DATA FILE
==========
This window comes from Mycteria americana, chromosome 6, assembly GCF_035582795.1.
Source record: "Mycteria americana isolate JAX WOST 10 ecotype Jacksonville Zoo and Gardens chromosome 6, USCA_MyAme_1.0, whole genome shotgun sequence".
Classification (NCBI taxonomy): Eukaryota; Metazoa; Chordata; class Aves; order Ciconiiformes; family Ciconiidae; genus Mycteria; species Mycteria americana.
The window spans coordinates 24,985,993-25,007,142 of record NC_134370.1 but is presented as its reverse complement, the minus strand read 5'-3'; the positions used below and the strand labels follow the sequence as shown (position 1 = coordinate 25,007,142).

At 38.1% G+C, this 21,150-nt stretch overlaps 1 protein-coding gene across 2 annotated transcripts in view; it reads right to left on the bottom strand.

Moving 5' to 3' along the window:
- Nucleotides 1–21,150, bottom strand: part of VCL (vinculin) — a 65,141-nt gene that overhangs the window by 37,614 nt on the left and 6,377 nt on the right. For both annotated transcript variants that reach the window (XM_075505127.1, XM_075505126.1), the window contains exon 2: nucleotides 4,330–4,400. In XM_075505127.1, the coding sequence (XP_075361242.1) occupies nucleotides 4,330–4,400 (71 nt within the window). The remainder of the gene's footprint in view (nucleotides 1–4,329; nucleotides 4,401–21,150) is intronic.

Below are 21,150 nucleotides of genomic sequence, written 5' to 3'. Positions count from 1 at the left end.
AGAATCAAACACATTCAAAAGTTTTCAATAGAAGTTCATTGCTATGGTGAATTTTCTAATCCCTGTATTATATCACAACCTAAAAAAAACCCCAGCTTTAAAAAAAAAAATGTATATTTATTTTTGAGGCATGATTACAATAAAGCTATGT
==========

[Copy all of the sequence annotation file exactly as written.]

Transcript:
This window comes from Mycteria americana, chromosome 6, assembly GCF_035582795.1.
Source record: "Mycteria americana isolate JAX WOST 10 ecotype Jacksonville Zoo and Gardens chromosome 6, USCA_MyAme_1.0, whole genome shotgun sequence".
Classification (NCBI taxonomy): Eukaryota; Metazoa; Chordata; class Aves; order Ciconiiformes; family Ciconiidae; genus Mycteria; species Mycteria americana.
The window spans coordinates 24,985,993-25,007,142 of record NC_134370.1 but is presented as its reverse complement, the minus strand read 5'-3'; the positions used below and the strand labels follow the sequence as shown (position 1 = coordinate 25,007,142).

At 38.1% G+C, this 21,150-nt stretch overlaps 1 protein-coding gene across 2 annotated transcripts in view; it reads right to left on the bottom strand.

Moving 5' to 3' along the window:
- Nucleotides 1–21,150, bottom strand: part of VCL (vinculin) — a 65,141-nt gene that overhangs the window by 37,614 nt on the left and 6,377 nt on the right. For both annotated transcript variants that reach the window (XM_075505127.1, XM_075505126.1), the window contains exon 2: nucleotides 4,330–4,400. In XM_075505127.1, the coding sequence (XP_075361242.1) occupies nucleotides 4,330–4,400 (71 nt within the window). The remainder of the gene's footprint in view (nucleotides 1–4,329; nucleotides 4,401–21,150) is intronic.

Below are 21,150 nucleotides of genomic sequence, written 5' to 3'. Positions count from 1 at the left end.
AGAATCAAACACATTCAAAAGTTTTCAATAGAAGTTCATTGCTATGGTGAATTTTCTAATCCCTGTATTATATCACAACCTAAAAAAAACCCCAGCTTTAAAAAAAAAAATGTATATTTATTTTTGAGGCATGATTACAATAAAGCTATGT